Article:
Presentation on theme: "Reforming financial regulation and supervision: going back to basics Conference organised by Banco de España and the World Bank Madrid, June 15, 2009 Session."— Presentation transcript:
Reforming financial regulation and supervision: going back to basics Conference organised by Banco de España and the World Bank Madrid, June 15, 2009 Session on “The challenges of global financial surveillance and the quest for financial stability” Ignazio Visco Bank of Italy
Need to reassess the monetary frameworks? The current crisis has shown that: Financial imbalances may be exceptionally costly for the real economy Monetary policy may itself be a source (not the only one) of financial instability The role of huge international spillovers in the global economy cannot be ignored Addressing these issues has far reaching implications for: The conduct of monetary policy The tasks and responsibilities central banks are entrusted with The degree of international cooperation and the effort to create a more stable international monetary system
The conduct of monetary policy The primary objective of monetary policy remains price stability; but there may be a short-run trade-off with financial stability, whose severity depends on the financial situation. In the absence of an independent instrument to pursue financial stability, monetary policy needs to address this trade-off. At a minimum, it should avoid fuelling bubbles and should behave more symmetrically. However, the task is challenging: Enlarging the horizon over which price stability is defined is not enough. Our ability to identify financial imbalances, their non-linear effects on the macro- economy and the impact of monetary policy is limited. While a larger role for money and credit may help, we need to better understand how financial linkages impact on the macro outlook and how monetary and macro-prudential analysis should interact.
The tasks of central banks “Leaning against” financial imbalances is important. But we cannot put an excessive burden on monetary policy. Two goals cannot be pursued with a single instrument. At times, the macro costs may not be sustainable. If flexibility is granted at the expense of credibility, neither price nor financial stability would be ensured. An additional instrument is needed to diminish the severity of the trade-off. Which macro-prudential arrangements (capital requirements, leverage, provisioning) are effective in reducing financial pro-cyclicality? How do macro-prudential tools and the setting of interest rates interact? Are they independent? How can they be best used in combination? All in all, the global crisis has reinforced the case for entrusting central banks with explicit macro-prudential functions. The synergies overcome the concerns of a possible conflict of objectives.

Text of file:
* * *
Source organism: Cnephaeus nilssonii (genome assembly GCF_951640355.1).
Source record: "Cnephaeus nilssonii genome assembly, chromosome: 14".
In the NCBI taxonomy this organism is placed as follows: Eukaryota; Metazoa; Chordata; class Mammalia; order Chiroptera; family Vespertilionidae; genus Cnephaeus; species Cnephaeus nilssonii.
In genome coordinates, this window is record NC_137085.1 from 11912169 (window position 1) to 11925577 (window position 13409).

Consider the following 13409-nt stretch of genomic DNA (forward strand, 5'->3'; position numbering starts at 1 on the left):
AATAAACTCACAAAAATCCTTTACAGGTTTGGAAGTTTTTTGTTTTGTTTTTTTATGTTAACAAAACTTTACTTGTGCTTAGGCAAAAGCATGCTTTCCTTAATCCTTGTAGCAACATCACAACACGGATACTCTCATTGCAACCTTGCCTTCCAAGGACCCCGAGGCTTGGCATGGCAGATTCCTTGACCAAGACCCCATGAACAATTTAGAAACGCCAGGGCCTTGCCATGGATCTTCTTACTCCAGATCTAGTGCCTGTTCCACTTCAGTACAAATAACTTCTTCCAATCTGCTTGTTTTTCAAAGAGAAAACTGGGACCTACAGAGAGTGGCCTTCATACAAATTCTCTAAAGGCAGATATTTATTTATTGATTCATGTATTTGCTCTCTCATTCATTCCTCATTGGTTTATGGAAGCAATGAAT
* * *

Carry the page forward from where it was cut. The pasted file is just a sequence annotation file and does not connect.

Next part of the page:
The international monetary system Flaws in the financial system initiated the crisis. But global imbalances in the world economy were essential to its propagation. No mechanism operated effectively to induce a self-correction. Surplus countries avoided pressure to adjust, pegging to the dollar. The role of the dollar as international reserve currency eased the financing of large and persistent US current account deficits. The dollar-centred system, driven by the preferences of individual countries, with weak multilateral surveillance, is endangered: by overly expansionary policies in the centre … and the reluctance to let exchange rates fully adjust in the periphery. Stepping up international policy cooperation and effective surveillance is a top priority. The effort to create a more stable international monetary system (vis-à-vis the current “non-system”) is crucial, to avoid perpetuating mechanisms that lead to global imbalances, fragile financial structures, and the risk of disorderly adjustments in exchange rates.